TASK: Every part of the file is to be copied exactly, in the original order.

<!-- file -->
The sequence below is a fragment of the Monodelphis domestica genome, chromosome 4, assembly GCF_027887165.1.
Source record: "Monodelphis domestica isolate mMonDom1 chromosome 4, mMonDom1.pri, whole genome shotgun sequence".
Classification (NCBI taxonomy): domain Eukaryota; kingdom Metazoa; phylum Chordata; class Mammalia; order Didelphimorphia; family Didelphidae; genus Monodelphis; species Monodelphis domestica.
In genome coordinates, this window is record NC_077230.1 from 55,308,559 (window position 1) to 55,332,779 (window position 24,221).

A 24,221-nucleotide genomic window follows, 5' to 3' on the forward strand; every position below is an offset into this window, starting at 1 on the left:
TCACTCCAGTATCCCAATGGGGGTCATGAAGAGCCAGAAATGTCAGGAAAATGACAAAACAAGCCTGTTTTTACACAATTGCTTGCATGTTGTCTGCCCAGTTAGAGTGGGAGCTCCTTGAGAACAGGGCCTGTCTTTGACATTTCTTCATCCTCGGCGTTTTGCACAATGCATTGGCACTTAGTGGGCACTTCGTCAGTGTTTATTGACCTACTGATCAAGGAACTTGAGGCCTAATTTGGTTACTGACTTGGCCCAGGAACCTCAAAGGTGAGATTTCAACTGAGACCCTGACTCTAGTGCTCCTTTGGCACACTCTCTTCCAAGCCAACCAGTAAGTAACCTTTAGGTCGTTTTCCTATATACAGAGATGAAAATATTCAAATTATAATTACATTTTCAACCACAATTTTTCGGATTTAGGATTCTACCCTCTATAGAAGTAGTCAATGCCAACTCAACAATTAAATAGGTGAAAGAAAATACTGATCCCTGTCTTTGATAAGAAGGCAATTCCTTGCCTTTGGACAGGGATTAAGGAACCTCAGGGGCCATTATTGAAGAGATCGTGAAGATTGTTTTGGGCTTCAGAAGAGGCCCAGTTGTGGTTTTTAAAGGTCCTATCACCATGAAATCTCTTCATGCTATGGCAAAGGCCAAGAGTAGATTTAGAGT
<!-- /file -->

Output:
The sequence below is a fragment of the Monodelphis domestica genome, chromosome 4, assembly GCF_027887165.1.
Source record: "Monodelphis domestica isolate mMonDom1 chromosome 4, mMonDom1.pri, whole genome shotgun sequence".
Classification (NCBI taxonomy): domain Eukaryota; kingdom Metazoa; phylum Chordata; class Mammalia; order Didelphimorphia; family Didelphidae; genus Monodelphis; species Monodelphis domestica.
In genome coordinates, this window is record NC_077230.1 from 55,308,559 (window position 1) to 55,332,779 (window position 24,221).

A 24,221-nucleotide genomic window follows, 5' to 3' on the forward strand; every position below is an offset into this window, starting at 1 on the left:
TCACTCCAGTATCCCAATGGGGGTCATGAAGAGCCAGAAATGTCAGGAAAATGACAAAACAAGCCTGTTTTTACACAATTGCTTGCATGTTGTCTGCCCAGTTAGAGTGGGAGCTCCTTGAGAACAGGGCCTGTCTTTGACATTTCTTCATCCTCGGCGTTTTGCACAATGCATTGGCACTTAGTGGGCACTTCGTCAGTGTTTATTGACCTACTGATCAAGGAACTTGAGGCCTAATTTGGTTACTGACTTGGCCCAGGAACCTCAAAGGTGAGATTTCAACTGAGACCCTGACTCTAGTGCTCCTTTGGCACACTCTCTTCCAAGCCAACCAGTAAGTAACCTTTAGGTCGTTTTCCTATATACAGAGATGAAAATATTCAAATTATAATTACATTTTCAACCACAATTTTTCGGATTTAGGATTCTACCCTCTATAGAAGTAGTCAATGCCAACTCAACAATTAAATAGGTGAAAGAAAATACTGATCCCTGTCTTTGATAAGAAGGCAATTCCTTGCCTTTGGACAGGGATTAAGGAACCTCAGGGGCCATTATTGAAGAGATCGTGAAGATTGTTTTGGGCTTCAGAAGAGGCCCAGTTGTGGTTTTTAAAGGTCCTATCACCATGAAATCTCTTCATGCTATGGCAAAGGCCAAGAGTAGATTTAGAGT